The drama first aired in 2012 and follows DS Steve Arnott after he’s transferred to the anti-corruption unit and begins uncovering widespread corruption within the police.
Is Line of Duty based on a true story?
The drama isn’t based on a singular true story, with most of the storylines and characters in the show invented by creator Jed Mercurio
However, Mercurio does work with a team of ex-police advisors to create the show and ensure a degree of accuracy around storylines is maintained.
Some of the storylines in the show are also based on real UK criminal cases, such as the wrongful conviction of Stefan Kiszko and Barry George.
In 1975, Kiszko, who was intellectually disabled, was wrongly convicted for the murder of 11 year-old Lesley Molseed in Rochdale.
In this case, police failed to yell Kiszko of his right to have a solicitor present at questioning and did not caution him until after deciding he was the prime suspect.
Kiszko confessed to the murder after police assured him he’d be allowed to return to his mother if he told them what had happened. Shortly afterwards, he retracted this confession.
Evidence that Kiszko could not have murdered Molseed was suppressed by police, and he was only aquitted of the murder after spending 16 years in prison.
Similarly, Barry George was wrongly convicted of the murder of TV presenter Jill Dando in the year 2000 and finally aquitted in 2008.
Does the AC-12 really exist?
Some fans have wondered whether the AC-12 - the specialist anti-corruption unit in the show - really exists.
While AC-12 doesn’t exist under the same name, there are similar, real-life anti-corruption branches of police across the UK.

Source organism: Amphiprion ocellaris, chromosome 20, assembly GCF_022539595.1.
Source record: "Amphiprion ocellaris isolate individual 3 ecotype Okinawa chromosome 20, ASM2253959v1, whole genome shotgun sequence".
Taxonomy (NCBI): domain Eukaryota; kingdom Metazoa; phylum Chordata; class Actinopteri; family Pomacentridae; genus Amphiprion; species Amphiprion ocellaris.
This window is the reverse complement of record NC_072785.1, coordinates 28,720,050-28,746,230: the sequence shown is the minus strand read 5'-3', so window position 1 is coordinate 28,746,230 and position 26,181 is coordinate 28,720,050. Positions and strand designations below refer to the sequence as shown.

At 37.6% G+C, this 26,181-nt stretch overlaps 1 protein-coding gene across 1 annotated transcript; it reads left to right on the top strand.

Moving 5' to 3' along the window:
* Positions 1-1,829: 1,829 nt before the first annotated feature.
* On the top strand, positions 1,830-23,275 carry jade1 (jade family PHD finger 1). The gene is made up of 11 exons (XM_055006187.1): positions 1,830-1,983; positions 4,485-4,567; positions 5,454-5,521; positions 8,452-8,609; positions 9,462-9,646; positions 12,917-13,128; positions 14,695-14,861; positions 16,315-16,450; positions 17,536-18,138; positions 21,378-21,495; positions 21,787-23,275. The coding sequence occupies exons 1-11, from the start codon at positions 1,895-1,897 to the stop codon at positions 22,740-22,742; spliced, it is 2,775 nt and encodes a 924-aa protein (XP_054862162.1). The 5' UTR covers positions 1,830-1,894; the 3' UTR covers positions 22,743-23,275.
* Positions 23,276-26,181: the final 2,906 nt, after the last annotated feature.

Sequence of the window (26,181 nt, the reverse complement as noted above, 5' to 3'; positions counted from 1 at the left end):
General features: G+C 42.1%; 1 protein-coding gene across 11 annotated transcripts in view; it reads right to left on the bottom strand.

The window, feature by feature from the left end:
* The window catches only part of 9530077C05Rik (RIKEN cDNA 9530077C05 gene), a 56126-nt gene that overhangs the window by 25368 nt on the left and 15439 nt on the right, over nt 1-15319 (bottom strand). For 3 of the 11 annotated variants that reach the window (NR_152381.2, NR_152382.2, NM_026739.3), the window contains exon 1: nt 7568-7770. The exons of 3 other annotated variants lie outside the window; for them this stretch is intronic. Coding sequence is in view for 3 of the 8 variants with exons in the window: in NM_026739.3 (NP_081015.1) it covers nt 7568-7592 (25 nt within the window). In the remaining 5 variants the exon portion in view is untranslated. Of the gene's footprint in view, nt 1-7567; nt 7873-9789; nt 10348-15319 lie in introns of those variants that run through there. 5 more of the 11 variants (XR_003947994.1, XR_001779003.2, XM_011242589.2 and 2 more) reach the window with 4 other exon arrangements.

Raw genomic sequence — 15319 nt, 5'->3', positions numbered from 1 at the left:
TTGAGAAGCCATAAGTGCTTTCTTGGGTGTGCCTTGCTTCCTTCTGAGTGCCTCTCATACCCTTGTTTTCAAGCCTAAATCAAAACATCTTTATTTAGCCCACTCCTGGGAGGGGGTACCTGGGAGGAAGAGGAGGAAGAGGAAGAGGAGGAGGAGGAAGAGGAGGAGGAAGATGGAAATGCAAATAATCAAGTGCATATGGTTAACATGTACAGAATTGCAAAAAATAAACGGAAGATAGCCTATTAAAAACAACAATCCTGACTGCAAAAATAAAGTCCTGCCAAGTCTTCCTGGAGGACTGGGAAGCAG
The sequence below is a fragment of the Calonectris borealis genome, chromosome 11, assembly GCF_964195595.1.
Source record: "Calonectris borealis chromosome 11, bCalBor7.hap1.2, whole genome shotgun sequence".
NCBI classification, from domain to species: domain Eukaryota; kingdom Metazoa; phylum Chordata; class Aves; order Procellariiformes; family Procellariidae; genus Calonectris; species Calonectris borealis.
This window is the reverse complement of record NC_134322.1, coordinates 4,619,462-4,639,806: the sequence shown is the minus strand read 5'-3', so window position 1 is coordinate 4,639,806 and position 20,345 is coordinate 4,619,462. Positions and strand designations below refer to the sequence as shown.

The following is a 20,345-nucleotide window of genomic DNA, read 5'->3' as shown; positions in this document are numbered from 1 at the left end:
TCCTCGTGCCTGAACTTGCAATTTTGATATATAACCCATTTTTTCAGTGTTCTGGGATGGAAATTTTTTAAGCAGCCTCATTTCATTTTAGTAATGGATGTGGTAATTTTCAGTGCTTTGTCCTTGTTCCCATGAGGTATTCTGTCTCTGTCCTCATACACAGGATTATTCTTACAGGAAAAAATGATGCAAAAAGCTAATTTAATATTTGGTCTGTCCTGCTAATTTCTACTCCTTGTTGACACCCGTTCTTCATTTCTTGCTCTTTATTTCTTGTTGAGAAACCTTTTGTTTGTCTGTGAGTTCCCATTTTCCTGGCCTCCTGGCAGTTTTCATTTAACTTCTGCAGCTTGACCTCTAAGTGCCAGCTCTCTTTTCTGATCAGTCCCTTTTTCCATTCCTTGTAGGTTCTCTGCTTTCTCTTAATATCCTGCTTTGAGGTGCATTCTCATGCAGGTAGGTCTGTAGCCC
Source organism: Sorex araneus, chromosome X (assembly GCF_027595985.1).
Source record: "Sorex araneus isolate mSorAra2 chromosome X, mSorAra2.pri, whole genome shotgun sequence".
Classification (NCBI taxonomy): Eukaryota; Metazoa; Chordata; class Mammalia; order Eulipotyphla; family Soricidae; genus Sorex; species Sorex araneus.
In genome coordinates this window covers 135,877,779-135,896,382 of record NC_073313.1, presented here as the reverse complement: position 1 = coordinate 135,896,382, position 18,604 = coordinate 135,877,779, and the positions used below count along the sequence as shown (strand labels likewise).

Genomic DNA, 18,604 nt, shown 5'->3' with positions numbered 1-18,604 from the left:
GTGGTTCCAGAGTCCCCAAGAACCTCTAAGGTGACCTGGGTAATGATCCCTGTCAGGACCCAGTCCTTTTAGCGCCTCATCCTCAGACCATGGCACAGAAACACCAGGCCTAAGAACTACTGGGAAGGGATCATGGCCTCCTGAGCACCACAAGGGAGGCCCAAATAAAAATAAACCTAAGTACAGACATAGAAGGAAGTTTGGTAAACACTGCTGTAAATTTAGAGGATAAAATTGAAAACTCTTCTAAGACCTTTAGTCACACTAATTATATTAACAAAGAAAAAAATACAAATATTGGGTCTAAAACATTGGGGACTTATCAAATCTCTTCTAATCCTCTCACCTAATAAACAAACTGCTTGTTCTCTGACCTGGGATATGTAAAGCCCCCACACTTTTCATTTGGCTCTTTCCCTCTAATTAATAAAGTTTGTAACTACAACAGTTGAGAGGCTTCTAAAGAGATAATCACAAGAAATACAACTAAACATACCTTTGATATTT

The Met Police has a version known as the Directorate of Professional Standards (DOS).
Previously, the squad was nicknamed “the ghost squad” because so little was known about it. The unit had also originally been called the “A-10”, bearing similarities to the fictional A-12.
What do real police think of the drama?
It’s reported that a real-life police officer actually advises on Line of Duty storylines.
The officer - named only as John - told The Telegraph in 2017:
“Jed will always use dramatic licence, but there are very few places where he’ll push the boundaries of what police work is really like.
"The job can be a lot more complex and time-consuming than we’re sometimes able to show in the series, but I’ve spoken to officers of various forces and ranks, and they recognise the fundamentals of day-to-day policing are there.”
Cressida Dick, Commissioner of the Met Police, however, is much less impressed with the show’s portrayal of corruption in the force.
In 2019, she told the Radio Times:
“I was absolutely outraged by the level of casual and extreme corruption that was being portrayed as the way the police is in 2018–19. It’s so far from that,” said Cressida Dick, the commissioner of the Metropolitan police.
“The standards and the professionalism are so high.”